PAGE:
The classic pose of the soccer coach is on the bench, arms crossed, while he grimly surveys action that he can little affect.
And now, for something completely different, we offer Frank Olszewski, who is in his 10th year as the hands-on director at Towson State. He shouts more instructions before a single restart than others will utter during 90 minutes. The soccer crowd likes to talk about a player's work rate, but during a game, no coach goes at it harder than Olszewski.
"I'm going to adjust to the personality of a team," Olszewski said. "This team is kind of laid-back, very hard to read."
Until the Tigers learn to better communicate, Olszewski will talk for them. His will has turned a program that for several decades was a model of mediocrity into a three-time champion of the East Coast Conference, the greatest soccer success the university has enjoyed since Doc Minnegan guided the Tigers to a 38-game unbeaten streak from 1933-36.
With a 10-year record of 98-77-18, Olszewski, 36, is two victories away from becoming the latest to reach 100 coaching victories in the history of NCAA soccer in Maryland. The milestone could come as early as tomorrow, the second day of the Towson State Invitational, in which the Tigers will meet NAIA power West Virginia Wesleyan (1:30 p.m.) and Howard will play Oneonta (11 a.m.) in today's semifinals.
Of course, the Tigers might have to wait until 1993 to get Olszewski career victory No. 100. It has been that kind of fall for Towson State, which, after three years atop the ECC, saw a move to the stronger Big South coincide with the departure of some of the best goal-scorers in school history.
"There are natural finishers," Olszewski said, explaining a series of 1-0 losses that have the Tigers with an uncharacteristic 7-6-1 record. "Sometimes you have them, sometimes you don't."
Towson State had finishers such as Ed McCue and Joe Layfield during the past four years, when it compiled a 48-21-9 record. Ask Olszewski why Towson State suddenly became a dominant team in the ECC, and he points outward.
He was handed the job 10 years ago, after the death of his mentor, Rich Bartos. At the time, the Tigers' total scholarship money wouldn't have paid one player's way for a semester. Now, he has the equivalent of approximately four scholarships, and while that's still less than half the maximum allowed by the NCAA, Olszewski isn't complaining.
"Some may look at that as a negative, but it's a dramatic improvement over where we were a decade ago," Olszewski said. "I hate it to sound as a slight to the players from the first couple of years, because those guys are the base we built on, but the reason we started winning was better players. As a group, they've gotten better technically and they're more disciplined."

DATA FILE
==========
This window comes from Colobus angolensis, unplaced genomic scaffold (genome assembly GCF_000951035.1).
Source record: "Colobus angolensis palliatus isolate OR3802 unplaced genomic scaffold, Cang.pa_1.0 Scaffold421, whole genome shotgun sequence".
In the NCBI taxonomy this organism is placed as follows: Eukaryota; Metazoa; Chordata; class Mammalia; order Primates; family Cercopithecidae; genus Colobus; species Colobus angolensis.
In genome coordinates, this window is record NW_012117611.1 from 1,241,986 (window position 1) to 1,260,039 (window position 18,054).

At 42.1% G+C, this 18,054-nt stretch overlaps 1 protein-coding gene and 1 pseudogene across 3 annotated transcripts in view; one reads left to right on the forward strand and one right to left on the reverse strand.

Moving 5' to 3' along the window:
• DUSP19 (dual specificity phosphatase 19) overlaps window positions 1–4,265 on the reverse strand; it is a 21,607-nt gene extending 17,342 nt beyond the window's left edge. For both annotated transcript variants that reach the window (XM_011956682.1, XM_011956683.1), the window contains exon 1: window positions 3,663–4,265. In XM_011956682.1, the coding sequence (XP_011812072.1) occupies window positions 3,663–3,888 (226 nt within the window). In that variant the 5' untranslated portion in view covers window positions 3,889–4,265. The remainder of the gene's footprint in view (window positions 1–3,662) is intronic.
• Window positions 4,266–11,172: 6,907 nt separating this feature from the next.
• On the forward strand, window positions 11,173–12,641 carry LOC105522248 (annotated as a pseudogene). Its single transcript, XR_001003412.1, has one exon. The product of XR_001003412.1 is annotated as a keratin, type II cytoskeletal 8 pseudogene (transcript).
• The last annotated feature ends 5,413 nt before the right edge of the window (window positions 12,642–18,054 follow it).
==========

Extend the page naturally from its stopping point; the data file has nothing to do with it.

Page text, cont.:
Even with more recruiting money, it's not like Parade All-Americans are banging down Towson State's door. Olszewski takes some accomplished prospects and sleepers, and turns out solid teams. He gets his players' attention early.
"His teams are well-disciplined, and that's an extension of Frank," UMBC coach Pete Caringi said. "His philosophy is to defend first, and if you ever saw him play, he was a very aggressive sweeper. In a lot of ways, he's very conservative. I've roomed with him at conventions, and it's all business. He's out the door at 6 a.m., going for a run."
Caringi has been competing against Olszewski since the 1960s.
Frank Olszewski Sr. was a Steelworker at Sparrows Point, and the family moved from Fleet Street, south of Patterson Park, to Dundalk when Frank Jr. was 6. He starred for Bartos at Patapsco High, just before the Patriots emerged as a state 4A power, then helped Johns Hopkins University to the Division III semifinals in 1975.
Olszewski has a psychology degree from Hopkins and a Master's in counseling from Maryland, but he scrambled to make a living before Towson State made him a full-time employee in 1985. He was a substitute teacher, sold sporting goods and did chores at an indoor soccer facility.
"I reffed, broke up fights, and had to clean the place when they were done playing at 3 a.m.," Olszewski said. "Used to have stop guys hitting golf balls from the parking lot across Pulaski Highway."
He was 26 and Bartos' assistant when the coach died of leukemia.
"I thought I was ready for the job. It took some time to learn the ins and outs of being in charge of a team every day, and you're forced to grow. You just don't get rewarded in soccer by standing still."